There is now a narrow path to victory for the Coalition. It relies upon them winning a couple of seats in Queensland and Tasmania, regaining Indi and making a net loss of only two elsewhere (in addition to the likely loss of Farrer to the Shooters, Farmers and Fishers). But more than one loss is likely in Victoria, and there are vulnerable Liberal seats in Western Australia.
The possible near-term saviours for the Coalition are, first, the sandbagging of seats that contain large numbers of retirees set to be adversely affected by Labor’s intended raid on their savings –a grab even more grasping than that already introduced by the Coalition. But, secondly, there is the possible gain of seats where green policies have had tangible negative effects. We recently saw the Coalition fall victim to a backlash in the NSW state election as a consequence of green water policies, hence the possible loss of the Murray-Darling seat of Farrer. The Coalition is, however, seeing possible gains as a result of green anti-mining policies, most particularly in Queensland.
The picture is overshadowed by a green cloud descending on urban seats. Extremists funded by deep-pockets activists have dominated the campaign in Warringah, where the polls say Zali Steggal is making it a close run thing against Tony Abbott. The Liberals may wrest back Turnbull’s former seat of Wentworth only because they have a credentialed green as a candidate. In Victoria, green contenders are looking strong in the inner Melbourne electorates of Macnamara, Higgins and Kooyong. Indeed, in Kooyong, Josh Frydenberg faces four deep green candidates, all well promoted by activists.
In response to an increasingly green-oriented urban electorate, the ALP’s environmental position has moved very close to that of The Greens. And, like conservative parties in the pre-Thatcher/Reagan era confronted by the ostensible and purportedly inevitable advance of socialism, the Liberals have adopted a gradualist version of those policies. The Liberals are selling their position as being responsible green, their policy boiling down to these talking points:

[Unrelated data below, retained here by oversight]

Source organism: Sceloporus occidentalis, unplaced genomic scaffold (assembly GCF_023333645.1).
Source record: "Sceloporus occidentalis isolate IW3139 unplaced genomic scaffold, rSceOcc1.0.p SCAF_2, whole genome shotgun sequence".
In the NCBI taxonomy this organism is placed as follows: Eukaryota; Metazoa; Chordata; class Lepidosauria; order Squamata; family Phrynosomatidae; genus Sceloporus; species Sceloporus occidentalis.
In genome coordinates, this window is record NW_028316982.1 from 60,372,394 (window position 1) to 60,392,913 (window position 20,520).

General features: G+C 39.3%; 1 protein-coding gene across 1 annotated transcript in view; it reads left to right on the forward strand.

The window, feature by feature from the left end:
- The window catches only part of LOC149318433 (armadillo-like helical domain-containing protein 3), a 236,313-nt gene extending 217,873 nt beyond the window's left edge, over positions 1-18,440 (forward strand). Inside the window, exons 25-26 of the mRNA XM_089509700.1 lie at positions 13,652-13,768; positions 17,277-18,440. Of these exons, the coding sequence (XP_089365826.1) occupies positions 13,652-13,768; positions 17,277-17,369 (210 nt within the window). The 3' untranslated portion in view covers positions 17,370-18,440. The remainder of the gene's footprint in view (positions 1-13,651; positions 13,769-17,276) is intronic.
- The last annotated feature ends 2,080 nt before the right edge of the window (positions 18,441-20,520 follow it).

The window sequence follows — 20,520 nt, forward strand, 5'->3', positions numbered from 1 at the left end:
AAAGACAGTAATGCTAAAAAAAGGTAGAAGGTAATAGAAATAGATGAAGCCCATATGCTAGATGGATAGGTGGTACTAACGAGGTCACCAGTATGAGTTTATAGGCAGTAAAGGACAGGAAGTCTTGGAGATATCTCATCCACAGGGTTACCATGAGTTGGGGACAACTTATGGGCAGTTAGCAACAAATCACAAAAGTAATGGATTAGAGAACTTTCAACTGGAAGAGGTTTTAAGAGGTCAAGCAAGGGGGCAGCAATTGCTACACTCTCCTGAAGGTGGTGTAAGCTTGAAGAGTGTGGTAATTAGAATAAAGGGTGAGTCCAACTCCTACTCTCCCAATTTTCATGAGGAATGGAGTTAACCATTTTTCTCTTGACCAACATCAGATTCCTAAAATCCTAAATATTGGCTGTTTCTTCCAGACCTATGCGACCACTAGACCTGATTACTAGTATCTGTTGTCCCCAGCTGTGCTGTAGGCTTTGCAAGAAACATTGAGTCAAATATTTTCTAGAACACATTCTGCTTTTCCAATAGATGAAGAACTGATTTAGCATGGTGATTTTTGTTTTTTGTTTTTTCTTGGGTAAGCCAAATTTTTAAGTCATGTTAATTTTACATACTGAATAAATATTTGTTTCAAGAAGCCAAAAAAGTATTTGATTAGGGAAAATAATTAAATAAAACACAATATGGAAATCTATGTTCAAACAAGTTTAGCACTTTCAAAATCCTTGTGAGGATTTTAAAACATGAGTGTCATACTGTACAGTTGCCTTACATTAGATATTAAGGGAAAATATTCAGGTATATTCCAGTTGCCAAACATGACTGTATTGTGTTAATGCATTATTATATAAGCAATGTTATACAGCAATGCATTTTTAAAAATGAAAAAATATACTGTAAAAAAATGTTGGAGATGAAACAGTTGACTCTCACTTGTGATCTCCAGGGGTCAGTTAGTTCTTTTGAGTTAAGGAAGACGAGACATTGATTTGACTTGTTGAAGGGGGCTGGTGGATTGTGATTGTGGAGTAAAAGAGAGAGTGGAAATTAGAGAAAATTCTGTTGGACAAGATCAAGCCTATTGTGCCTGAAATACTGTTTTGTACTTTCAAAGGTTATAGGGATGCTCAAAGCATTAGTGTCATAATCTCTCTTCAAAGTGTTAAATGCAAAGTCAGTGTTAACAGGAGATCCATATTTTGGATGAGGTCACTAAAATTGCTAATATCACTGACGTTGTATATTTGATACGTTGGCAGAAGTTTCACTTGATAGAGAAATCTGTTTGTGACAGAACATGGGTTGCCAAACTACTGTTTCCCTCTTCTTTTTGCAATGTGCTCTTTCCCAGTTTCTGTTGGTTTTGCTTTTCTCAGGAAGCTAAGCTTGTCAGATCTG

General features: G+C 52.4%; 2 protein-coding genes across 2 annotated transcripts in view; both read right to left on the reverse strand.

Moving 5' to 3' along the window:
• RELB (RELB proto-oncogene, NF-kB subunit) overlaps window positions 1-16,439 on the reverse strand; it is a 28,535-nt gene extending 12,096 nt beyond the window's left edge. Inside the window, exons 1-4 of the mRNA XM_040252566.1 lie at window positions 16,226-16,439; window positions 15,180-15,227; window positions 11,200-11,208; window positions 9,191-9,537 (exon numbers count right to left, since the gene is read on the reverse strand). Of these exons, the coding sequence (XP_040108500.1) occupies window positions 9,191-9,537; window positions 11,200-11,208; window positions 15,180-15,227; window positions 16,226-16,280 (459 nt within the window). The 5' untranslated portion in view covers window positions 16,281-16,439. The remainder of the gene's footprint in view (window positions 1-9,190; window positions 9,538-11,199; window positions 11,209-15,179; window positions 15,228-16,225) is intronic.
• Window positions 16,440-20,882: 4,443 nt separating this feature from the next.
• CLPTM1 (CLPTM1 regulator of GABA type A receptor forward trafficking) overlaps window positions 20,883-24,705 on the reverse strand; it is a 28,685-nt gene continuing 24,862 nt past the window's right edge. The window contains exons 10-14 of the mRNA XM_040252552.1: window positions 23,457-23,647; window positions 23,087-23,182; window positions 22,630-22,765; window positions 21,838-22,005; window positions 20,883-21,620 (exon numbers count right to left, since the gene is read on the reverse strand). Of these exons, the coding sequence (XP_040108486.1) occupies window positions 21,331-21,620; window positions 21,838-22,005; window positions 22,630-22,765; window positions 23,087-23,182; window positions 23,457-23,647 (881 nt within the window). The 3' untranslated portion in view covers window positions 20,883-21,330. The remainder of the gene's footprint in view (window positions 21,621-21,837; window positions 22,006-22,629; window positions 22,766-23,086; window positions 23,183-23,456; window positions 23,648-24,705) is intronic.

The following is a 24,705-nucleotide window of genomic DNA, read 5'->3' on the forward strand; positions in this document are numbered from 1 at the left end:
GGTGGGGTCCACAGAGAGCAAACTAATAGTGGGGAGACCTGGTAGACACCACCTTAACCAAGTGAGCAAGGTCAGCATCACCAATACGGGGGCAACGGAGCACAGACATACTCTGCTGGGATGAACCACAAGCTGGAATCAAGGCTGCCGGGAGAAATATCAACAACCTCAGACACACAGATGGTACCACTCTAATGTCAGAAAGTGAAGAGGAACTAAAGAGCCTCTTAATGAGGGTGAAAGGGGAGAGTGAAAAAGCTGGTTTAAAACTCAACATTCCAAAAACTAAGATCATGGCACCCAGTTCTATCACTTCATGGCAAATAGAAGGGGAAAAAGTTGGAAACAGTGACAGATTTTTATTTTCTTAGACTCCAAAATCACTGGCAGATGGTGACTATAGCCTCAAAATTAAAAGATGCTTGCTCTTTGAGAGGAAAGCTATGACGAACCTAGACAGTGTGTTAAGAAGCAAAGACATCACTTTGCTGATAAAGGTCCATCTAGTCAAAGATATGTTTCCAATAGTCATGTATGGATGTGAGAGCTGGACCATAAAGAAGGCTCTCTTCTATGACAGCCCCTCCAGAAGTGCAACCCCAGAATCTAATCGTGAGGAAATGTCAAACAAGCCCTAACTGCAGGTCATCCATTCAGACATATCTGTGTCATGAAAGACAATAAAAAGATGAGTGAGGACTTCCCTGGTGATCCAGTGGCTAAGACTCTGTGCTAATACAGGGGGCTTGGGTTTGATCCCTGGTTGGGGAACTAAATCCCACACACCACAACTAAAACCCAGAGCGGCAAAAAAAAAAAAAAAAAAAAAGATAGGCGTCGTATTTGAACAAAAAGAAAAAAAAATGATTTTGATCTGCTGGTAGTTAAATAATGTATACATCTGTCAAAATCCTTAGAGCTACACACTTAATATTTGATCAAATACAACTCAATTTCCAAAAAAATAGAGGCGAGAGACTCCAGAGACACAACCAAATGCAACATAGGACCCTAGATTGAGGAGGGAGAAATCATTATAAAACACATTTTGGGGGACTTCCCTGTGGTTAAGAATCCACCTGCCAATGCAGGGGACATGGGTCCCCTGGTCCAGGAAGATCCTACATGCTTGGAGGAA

#Australia is already spending more on carbon abatement than the EU, US and China
#We have to temper extreme policies that would bankrupt the nation
#The technology that will enable us to move to 50 per cent renewables is not yet here, but we’re keen to get there.
Only politicians from the minor parties and a handful of Coalition MPs — Craig Kelly and Bridget McKenzie come to mind — venture to say that catastrophic human-induced climate change is not happening, that Australia can do virtually nothing to prevent the growth of global emissions, and that any attempts to do so will adversely affect our economy far more than those of other nations. Apart from a very few members of the Coalition, there is no stomach whatsoever for exercising Trumpian leadership and explaining the limitations of abatement policies and the costs they would inflict. It’s a persuasive argument for a ready audience but it just doesn’t get made.
For the most part, all harmful effects of the green policies are denied. Bill Shorten claims there is hardly any cost attributable to the 50 per cent renewable share and 45 per cent emission reduction that are central to ALP policies. This, along with assertions that the measures will actually lower costs, was the same claim made eight years ago of policies designed to displace the use of fossil fuels. When the outcome of those subsidies emerged as higher prices and lower reliability, as many of us predicted they would, these were blamed on other factors (inadequate network spending, ancient coal plants, price gouging by energy businesses etc.). The agitprop journal of the renewable lobby, RenewEconomy, noting record electricity prices in the 2019 March quarter, laid the blame squarely with coal and gas generation!